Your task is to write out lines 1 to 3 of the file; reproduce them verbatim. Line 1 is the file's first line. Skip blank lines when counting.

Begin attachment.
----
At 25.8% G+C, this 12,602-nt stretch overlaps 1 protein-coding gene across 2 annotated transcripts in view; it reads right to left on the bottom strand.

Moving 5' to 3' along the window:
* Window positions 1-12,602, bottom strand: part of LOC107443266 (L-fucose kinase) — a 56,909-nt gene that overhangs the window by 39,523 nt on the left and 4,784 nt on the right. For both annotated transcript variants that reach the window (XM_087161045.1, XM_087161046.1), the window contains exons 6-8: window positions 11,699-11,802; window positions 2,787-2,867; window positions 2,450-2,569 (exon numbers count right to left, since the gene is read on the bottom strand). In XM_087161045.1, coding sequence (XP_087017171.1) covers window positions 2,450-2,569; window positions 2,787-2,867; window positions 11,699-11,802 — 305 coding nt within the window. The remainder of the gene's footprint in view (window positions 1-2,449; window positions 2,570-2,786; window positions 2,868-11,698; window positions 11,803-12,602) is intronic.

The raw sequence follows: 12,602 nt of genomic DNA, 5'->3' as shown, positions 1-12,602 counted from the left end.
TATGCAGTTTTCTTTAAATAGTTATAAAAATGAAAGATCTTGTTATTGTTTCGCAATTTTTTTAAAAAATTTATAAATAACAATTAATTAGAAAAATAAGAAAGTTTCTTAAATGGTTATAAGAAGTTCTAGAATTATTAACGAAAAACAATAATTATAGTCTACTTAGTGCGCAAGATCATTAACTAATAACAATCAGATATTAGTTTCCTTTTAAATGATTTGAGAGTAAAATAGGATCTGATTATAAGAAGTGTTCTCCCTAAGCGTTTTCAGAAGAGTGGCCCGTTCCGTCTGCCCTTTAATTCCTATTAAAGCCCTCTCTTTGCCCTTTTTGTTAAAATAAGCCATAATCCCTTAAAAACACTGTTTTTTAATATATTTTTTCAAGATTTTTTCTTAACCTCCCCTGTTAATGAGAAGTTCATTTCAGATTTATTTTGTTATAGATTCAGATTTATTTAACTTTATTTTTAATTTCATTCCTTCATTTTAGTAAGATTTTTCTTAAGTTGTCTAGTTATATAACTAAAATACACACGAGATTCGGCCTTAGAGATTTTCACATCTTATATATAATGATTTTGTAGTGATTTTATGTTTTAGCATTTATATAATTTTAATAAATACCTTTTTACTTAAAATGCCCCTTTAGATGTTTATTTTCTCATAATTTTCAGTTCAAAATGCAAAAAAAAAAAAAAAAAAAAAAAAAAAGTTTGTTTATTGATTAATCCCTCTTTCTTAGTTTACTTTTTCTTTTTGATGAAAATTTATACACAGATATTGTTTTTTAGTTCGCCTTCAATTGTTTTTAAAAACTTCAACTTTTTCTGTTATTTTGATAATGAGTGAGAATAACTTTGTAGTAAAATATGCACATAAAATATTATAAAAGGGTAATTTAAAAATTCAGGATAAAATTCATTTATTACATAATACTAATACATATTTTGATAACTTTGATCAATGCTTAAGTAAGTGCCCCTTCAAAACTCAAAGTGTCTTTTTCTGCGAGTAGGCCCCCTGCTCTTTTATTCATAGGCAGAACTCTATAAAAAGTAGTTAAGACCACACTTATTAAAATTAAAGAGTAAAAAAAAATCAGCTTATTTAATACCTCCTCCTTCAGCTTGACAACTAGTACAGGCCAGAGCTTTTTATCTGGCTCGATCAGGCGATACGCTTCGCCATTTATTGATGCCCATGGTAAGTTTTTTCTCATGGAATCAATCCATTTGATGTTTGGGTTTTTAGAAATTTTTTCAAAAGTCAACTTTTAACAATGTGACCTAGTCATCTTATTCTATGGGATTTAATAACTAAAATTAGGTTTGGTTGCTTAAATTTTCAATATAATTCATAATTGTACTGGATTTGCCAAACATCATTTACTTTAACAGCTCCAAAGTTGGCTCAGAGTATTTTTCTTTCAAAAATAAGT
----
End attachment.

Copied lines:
At 25.8% G+C, this 12,602-nt stretch overlaps 1 protein-coding gene across 2 annotated transcripts in view; it reads right to left on the bottom strand.

Moving 5' to 3' along the window:
* Window positions 1-12,602, bottom strand: part of LOC107443266 (L-fucose kinase) — a 56,909-nt gene that overhangs the window by 39,523 nt on the left and 4,784 nt on the right. For both annotated transcript variants that reach the window (XM_087161045.1, XM_087161046.1), the window contains exons 6-8: window positions 11,699-11,802; window positions 2,787-2,867; window positions 2,450-2,569 (exon numbers count right to left, since the gene is read on the bottom strand). In XM_087161045.1, coding sequence (XP_087017171.1) covers window positions 2,450-2,569; window positions 2,787-2,867; window positions 11,699-11,802 — 305 coding nt within the window. The remainder of the gene's footprint in view (window positions 1-2,449; window positions 2,570-2,786; window positions 2,868-11,698; window positions 11,803-12,602) is intronic.